Could gold continue to rally as ETF investors continue to ignore the market?

Welcome to Kitco News’ Outlook 2023 series. Uncertainty continues to dominate financial markets as central bank monetary policies push the global economy into recession to calm inflation. Stay tuned to Kitco News to learn from the experts on how to navigate the turbulent financial markets in 2023.

(Kitco News) – The new year is proving to be a strong start for the gold market as prices end the week near a nine-month high.

The gold market has rebounded for five consecutive weeks with prices rising more than 5% in the first month of 2023. While there is a strong bullish sentiment in the market because there is still one part of the market missing.

Investors are still not jumping into the market, which is causing some analysts to wonder how sustainable this new high will be. While gold prices have risen 5% this year, data from the world’s largest gold-backed exchange-traded fund, SPDR Gold Shares (NYSE: GLD), shows demand for the ETF continues to decline.

As of January 19, GLD’s gold holdings decreased by 5.21 tons. The question is: will the price follow broader investment demand, or will ETF purchases rise to reverse the bullish trend in the market? Outflows in the ETF market have slowed, but it’s not over yet.

At the same time, there are concerns that silver is not seeing the same bullish trend as gold. After outperforming gold during November and December, silver appears to be trading in the water at around $24 an ounce.

Silver’s lack of momentum is also a stark contrast to what’s happening in other industrial metals like copper, which is trading at a seven-month high of around $4.26 a pound.

It will take some time for these market differences to work themselves out. However, there are reasons to hope that investors will eventually see the value of owning precious metals.

This week Bank of America published a very bullish report on gold. Analysts said they expect the precious metal to be a primary asset for the next three years.

Bank of America is not alone in its optimistic outlook. In November, European fund manager HANetf surveyed 100 European and British wealth fund managers. According to the results, 89% of these respondents said they intend to increase their exposure to gold.

“It may now be the case that a lot of the negative sentiment towards gold has died down,” Tom Bailey, head of ETF research at HANetf, said in the report.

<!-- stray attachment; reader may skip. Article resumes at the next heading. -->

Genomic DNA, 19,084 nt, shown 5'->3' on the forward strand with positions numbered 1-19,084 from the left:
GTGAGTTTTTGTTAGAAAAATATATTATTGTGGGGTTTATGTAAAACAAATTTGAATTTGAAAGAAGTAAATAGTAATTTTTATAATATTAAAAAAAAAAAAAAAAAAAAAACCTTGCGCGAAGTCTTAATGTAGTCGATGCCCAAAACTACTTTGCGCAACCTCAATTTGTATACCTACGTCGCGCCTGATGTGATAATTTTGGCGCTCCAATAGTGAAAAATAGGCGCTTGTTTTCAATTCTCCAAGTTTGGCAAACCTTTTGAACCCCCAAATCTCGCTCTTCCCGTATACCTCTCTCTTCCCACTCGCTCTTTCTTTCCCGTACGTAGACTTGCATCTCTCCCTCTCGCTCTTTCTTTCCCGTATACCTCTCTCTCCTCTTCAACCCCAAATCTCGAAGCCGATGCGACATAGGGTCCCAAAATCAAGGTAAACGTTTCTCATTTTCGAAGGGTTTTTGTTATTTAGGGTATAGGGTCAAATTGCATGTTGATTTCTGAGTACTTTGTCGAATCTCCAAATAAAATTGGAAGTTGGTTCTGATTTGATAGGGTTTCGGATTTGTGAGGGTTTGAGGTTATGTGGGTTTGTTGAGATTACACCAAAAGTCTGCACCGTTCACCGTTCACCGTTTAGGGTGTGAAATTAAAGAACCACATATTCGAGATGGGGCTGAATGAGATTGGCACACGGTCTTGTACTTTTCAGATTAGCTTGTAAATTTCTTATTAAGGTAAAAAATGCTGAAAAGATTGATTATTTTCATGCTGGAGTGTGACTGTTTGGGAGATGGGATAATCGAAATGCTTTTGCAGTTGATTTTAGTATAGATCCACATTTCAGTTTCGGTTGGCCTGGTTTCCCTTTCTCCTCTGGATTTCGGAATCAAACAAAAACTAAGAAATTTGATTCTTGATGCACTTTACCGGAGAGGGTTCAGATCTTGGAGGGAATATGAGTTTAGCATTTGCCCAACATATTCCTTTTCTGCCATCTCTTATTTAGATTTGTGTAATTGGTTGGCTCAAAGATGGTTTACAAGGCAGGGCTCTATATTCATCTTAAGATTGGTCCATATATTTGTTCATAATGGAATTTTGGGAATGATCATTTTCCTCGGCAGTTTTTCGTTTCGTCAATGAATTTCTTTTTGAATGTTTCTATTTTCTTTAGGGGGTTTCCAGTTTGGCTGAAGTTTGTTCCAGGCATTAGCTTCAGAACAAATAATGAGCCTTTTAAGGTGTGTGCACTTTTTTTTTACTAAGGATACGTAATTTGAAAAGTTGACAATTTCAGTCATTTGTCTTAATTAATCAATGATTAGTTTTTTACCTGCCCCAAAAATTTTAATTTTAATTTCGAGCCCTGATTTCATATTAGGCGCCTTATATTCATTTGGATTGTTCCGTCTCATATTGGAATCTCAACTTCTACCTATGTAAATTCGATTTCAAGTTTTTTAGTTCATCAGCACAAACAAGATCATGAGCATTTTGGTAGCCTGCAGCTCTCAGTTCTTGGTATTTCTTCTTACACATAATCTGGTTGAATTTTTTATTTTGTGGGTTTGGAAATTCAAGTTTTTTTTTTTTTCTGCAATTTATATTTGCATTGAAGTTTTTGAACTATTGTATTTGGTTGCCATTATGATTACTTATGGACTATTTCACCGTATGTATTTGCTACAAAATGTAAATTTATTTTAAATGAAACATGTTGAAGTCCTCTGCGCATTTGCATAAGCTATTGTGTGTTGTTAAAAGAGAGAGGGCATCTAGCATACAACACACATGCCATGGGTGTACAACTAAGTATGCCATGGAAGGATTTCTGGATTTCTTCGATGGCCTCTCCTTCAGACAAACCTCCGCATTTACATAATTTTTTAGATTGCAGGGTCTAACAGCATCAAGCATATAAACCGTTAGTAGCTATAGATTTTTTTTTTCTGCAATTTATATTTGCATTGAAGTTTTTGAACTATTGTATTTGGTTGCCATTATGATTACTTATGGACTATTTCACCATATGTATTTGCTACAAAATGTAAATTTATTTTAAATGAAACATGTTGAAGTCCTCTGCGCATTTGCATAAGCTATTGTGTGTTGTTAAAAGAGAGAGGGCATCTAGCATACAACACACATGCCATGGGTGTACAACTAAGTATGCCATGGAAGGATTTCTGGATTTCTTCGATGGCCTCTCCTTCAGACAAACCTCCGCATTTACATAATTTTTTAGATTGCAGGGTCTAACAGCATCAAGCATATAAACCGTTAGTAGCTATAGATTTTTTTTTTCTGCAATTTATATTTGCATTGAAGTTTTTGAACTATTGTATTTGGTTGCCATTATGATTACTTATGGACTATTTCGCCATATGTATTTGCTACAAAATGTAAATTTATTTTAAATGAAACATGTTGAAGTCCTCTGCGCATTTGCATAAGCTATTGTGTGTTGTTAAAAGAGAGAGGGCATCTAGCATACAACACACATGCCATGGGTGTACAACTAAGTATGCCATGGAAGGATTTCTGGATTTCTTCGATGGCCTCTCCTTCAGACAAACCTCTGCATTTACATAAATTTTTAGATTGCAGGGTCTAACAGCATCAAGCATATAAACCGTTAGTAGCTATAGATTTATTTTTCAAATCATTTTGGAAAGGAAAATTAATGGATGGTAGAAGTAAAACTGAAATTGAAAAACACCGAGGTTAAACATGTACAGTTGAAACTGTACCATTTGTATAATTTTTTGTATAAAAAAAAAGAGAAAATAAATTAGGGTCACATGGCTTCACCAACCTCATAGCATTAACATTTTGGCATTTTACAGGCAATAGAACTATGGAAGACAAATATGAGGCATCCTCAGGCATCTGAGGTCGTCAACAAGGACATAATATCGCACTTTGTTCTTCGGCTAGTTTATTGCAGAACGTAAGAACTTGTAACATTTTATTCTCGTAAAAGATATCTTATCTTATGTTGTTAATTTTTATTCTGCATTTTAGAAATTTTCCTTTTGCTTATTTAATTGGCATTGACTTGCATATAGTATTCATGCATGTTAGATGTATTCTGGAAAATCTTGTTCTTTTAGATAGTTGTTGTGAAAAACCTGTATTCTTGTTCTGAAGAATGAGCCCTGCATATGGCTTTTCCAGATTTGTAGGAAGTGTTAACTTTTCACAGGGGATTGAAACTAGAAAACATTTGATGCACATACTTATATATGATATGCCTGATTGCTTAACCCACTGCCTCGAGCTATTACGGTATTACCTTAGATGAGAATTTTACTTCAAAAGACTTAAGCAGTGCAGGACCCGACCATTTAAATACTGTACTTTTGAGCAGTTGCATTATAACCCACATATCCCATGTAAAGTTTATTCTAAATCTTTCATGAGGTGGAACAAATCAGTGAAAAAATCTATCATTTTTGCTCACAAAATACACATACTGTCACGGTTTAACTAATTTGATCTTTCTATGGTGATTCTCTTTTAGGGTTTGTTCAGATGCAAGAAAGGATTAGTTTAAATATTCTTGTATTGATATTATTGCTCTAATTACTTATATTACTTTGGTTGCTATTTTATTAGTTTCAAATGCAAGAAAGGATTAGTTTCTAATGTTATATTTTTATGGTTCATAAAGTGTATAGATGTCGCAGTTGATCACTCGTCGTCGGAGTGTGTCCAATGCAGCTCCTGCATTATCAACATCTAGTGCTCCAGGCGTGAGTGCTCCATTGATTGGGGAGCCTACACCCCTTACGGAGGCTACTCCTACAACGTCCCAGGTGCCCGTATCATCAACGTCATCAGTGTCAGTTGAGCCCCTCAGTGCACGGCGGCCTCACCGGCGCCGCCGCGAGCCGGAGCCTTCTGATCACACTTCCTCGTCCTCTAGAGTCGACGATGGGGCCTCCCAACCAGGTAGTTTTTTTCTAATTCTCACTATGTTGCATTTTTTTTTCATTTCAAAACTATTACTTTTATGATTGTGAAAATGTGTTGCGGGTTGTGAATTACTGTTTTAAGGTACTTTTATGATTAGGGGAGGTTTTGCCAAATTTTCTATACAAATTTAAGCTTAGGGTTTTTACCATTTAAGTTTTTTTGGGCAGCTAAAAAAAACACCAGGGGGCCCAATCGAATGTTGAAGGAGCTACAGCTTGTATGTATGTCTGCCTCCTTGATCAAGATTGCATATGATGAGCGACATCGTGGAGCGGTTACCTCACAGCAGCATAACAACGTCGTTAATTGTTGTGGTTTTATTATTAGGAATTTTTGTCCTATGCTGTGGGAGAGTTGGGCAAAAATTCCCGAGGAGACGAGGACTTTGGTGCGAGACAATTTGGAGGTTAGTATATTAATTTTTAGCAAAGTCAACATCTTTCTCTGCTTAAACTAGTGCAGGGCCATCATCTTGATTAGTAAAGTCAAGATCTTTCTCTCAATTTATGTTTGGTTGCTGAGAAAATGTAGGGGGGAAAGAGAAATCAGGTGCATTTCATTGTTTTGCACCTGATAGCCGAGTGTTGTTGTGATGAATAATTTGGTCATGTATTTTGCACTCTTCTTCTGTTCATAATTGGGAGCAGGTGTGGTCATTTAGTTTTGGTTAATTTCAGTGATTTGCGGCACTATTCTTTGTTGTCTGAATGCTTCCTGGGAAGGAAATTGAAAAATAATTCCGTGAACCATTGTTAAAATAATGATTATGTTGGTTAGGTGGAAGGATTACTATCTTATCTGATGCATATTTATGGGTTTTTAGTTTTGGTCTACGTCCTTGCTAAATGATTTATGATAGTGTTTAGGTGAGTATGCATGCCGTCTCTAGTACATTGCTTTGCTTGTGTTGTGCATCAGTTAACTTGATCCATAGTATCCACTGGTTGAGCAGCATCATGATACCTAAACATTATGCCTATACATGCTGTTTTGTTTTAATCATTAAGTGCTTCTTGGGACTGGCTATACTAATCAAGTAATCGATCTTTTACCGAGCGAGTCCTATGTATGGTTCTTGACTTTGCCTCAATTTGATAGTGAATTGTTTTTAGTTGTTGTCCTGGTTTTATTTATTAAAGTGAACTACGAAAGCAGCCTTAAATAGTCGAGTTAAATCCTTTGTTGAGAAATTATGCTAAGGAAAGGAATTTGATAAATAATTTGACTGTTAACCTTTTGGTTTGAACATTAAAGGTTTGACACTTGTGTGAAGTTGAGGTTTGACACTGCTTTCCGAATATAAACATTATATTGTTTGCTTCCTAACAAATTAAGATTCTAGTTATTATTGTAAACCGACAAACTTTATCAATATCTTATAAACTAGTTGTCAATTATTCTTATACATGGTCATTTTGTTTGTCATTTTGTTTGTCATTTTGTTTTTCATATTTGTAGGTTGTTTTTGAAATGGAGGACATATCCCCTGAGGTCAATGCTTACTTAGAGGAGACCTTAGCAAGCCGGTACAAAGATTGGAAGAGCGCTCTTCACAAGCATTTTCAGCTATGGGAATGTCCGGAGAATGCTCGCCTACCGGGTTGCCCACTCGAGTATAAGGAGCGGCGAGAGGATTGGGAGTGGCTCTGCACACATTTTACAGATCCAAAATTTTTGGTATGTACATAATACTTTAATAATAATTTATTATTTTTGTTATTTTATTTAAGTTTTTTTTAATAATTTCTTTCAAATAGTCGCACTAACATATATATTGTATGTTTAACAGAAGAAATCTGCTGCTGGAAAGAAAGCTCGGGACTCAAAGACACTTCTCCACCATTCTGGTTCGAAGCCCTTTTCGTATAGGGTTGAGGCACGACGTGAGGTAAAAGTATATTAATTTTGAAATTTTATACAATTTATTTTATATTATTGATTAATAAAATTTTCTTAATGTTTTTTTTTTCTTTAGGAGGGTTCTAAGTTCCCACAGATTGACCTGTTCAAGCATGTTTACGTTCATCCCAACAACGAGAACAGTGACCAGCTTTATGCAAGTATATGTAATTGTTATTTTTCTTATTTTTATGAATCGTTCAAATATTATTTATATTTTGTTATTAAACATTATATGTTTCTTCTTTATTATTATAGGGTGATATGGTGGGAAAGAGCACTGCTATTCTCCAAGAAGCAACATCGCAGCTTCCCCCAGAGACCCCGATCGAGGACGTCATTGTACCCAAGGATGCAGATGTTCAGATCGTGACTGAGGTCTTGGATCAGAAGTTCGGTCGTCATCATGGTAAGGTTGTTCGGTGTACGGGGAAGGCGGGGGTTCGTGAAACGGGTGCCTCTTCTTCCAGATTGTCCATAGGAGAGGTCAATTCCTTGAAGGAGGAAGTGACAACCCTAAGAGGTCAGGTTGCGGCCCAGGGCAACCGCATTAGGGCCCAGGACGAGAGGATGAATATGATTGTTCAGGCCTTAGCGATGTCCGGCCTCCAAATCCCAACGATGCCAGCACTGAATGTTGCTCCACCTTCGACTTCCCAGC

As for what is driving sentiment in precious metals, the biggest factor is the weakness of the US dollar. The US dollar index is down more than 10% since its 20-year high in September.



According to analysts, the US dollar is losing momentum as markets expect the Federal Reserve to slow down the aggressive tightening cycle. Markets have fully priced in the 25bp move from the US central bank next month.

In an exclusive interview with Kitco News, respected economist David Rosenberg said he expects the February meeting to be the Fed’s last hike. He added that the imminent recession would force the central bank to start cutting interest rates sometime in the second half of the year.

In this environment, gold is expected to be an attractive asset and see prices soar to new highs above $2,000 an ounce this year.

With so much bullish sentiment in the market, many analysts believe it is only a matter of time before investors turn back into gold.

On a final note, the Kitco News team would like to wish everyone a Happy Lunar New Year and a prosperous Year of the Rabbit for everyone.

Not giving an opinion: The opinions expressed in this article are those of the author and may not reflect the opinions of Kitco Metals Inc. The author has made every effort to ensure the accuracy of the information provided; However, Kitco Metals Inc. cannot. Nor does the author guarantee this accuracy. This article is for informational purposes only. It is not a solicitation to make any exchange in commodities, securities or other financial instruments. Kitco Metals Inc. does not accept The author of this article will not be held liable for losses and/or damages arising from the use of this publication.

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